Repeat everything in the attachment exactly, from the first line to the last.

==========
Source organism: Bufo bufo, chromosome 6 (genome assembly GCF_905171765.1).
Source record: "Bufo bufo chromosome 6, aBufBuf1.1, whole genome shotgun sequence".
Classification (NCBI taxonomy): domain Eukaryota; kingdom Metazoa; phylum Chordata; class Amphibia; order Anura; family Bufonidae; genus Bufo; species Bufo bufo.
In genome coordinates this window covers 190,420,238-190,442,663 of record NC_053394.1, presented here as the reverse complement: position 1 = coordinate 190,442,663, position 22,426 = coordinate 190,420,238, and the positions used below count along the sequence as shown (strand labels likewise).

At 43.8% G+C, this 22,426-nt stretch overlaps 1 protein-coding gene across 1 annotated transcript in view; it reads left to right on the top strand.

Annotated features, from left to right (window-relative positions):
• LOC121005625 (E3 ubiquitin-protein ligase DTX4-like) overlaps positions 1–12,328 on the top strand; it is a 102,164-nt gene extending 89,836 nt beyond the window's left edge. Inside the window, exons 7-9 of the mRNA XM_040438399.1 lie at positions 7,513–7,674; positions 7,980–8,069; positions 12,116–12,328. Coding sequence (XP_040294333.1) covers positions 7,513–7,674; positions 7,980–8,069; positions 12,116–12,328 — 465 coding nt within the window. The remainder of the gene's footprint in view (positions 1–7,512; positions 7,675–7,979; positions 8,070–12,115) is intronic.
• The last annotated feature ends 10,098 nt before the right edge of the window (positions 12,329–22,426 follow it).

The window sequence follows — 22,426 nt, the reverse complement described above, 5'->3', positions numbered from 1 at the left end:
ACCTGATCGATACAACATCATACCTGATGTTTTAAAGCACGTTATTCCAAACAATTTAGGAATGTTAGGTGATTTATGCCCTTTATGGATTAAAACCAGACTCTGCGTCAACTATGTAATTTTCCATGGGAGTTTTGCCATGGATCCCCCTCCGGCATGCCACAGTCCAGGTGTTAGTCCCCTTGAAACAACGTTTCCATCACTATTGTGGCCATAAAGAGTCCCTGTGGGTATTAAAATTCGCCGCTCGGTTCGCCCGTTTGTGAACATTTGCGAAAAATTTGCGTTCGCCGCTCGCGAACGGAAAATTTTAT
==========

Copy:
Source organism: Bufo bufo, chromosome 6 (genome assembly GCF_905171765.1).
Source record: "Bufo bufo chromosome 6, aBufBuf1.1, whole genome shotgun sequence".
Classification (NCBI taxonomy): domain Eukaryota; kingdom Metazoa; phylum Chordata; class Amphibia; order Anura; family Bufonidae; genus Bufo; species Bufo bufo.
In genome coordinates this window covers 190,420,238-190,442,663 of record NC_053394.1, presented here as the reverse complement: position 1 = coordinate 190,442,663, position 22,426 = coordinate 190,420,238, and the positions used below count along the sequence as shown (strand labels likewise).

At 43.8% G+C, this 22,426-nt stretch overlaps 1 protein-coding gene across 1 annotated transcript in view; it reads left to right on the top strand.

Annotated features, from left to right (window-relative positions):
• LOC121005625 (E3 ubiquitin-protein ligase DTX4-like) overlaps positions 1–12,328 on the top strand; it is a 102,164-nt gene extending 89,836 nt beyond the window's left edge. Inside the window, exons 7-9 of the mRNA XM_040438399.1 lie at positions 7,513–7,674; positions 7,980–8,069; positions 12,116–12,328. Coding sequence (XP_040294333.1) covers positions 7,513–7,674; positions 7,980–8,069; positions 12,116–12,328 — 465 coding nt within the window. The remainder of the gene's footprint in view (positions 1–7,512; positions 7,675–7,979; positions 8,070–12,115) is intronic.
• The last annotated feature ends 10,098 nt before the right edge of the window (positions 12,329–22,426 follow it).

The window sequence follows — 22,426 nt, the reverse complement described above, 5'->3', positions numbered from 1 at the left end:
ACCTGATCGATACAACATCATACCTGATGTTTTAAAGCACGTTATTCCAAACAATTTAGGAATGTTAGGTGATTTATGCCCTTTATGGATTAAAACCAGACTCTGCGTCAACTATGTAATTTTCCATGGGAGTTTTGCCATGGATCCCCCTCCGGCATGCCACAGTCCAGGTGTTAGTCCCCTTGAAACAACGTTTCCATCACTATTGTGGCCATAAAGAGTCCCTGTGGGTATTAAAATTCGCCGCTCGGTTCGCCCGTTTGTGAACATTTGCGAAAAATTTGCGTTCGCCGCTCGCGAACGGAAAATTTTAT